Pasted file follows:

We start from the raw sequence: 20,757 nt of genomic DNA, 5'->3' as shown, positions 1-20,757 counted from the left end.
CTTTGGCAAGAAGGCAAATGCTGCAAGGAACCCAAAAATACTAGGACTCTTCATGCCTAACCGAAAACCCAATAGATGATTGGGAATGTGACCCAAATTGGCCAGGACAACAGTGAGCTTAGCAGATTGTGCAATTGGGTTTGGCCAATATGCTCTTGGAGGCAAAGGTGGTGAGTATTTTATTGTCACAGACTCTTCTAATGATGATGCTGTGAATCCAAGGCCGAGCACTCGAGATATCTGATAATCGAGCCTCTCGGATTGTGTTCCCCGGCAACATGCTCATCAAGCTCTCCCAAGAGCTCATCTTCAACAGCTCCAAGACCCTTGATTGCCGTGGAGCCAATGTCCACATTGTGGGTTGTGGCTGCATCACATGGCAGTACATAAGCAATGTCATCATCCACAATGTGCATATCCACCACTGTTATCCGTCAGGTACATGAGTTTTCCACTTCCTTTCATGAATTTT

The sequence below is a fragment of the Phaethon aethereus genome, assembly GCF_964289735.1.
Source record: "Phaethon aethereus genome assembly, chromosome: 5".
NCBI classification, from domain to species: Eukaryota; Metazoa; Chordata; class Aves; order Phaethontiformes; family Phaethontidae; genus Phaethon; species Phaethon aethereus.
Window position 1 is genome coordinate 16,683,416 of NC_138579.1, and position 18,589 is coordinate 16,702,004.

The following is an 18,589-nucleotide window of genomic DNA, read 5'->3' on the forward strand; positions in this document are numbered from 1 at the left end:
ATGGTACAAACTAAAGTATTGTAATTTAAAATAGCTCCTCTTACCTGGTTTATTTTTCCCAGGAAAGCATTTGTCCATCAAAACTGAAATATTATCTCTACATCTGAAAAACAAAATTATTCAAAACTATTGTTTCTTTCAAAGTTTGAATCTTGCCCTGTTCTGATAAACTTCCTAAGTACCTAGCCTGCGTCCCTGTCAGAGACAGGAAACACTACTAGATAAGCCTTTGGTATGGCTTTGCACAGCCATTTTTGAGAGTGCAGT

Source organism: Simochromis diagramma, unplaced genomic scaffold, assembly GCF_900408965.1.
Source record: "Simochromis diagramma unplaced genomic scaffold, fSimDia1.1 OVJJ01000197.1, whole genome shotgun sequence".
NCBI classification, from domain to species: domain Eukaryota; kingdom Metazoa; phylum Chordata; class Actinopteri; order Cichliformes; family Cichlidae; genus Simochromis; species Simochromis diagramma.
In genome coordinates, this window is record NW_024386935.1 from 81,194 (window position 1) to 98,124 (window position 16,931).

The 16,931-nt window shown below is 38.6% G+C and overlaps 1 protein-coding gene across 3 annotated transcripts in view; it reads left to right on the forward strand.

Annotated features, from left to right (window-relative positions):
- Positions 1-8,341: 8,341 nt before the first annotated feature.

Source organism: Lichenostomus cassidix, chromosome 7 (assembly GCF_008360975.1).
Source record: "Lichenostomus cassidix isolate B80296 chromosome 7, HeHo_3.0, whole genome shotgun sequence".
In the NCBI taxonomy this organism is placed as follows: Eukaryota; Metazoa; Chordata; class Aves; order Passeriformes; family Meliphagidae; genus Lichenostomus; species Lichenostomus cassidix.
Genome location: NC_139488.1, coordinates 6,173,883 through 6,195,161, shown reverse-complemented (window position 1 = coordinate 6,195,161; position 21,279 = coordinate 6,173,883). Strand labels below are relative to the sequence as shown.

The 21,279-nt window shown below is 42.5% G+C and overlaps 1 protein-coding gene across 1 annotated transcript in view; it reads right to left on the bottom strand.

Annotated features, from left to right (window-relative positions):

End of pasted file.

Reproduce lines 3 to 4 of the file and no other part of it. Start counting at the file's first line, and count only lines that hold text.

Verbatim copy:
The sequence below is a fragment of the Phaethon aethereus genome, assembly GCF_964289735.1.
Source record: "Phaethon aethereus genome assembly, chromosome: 5".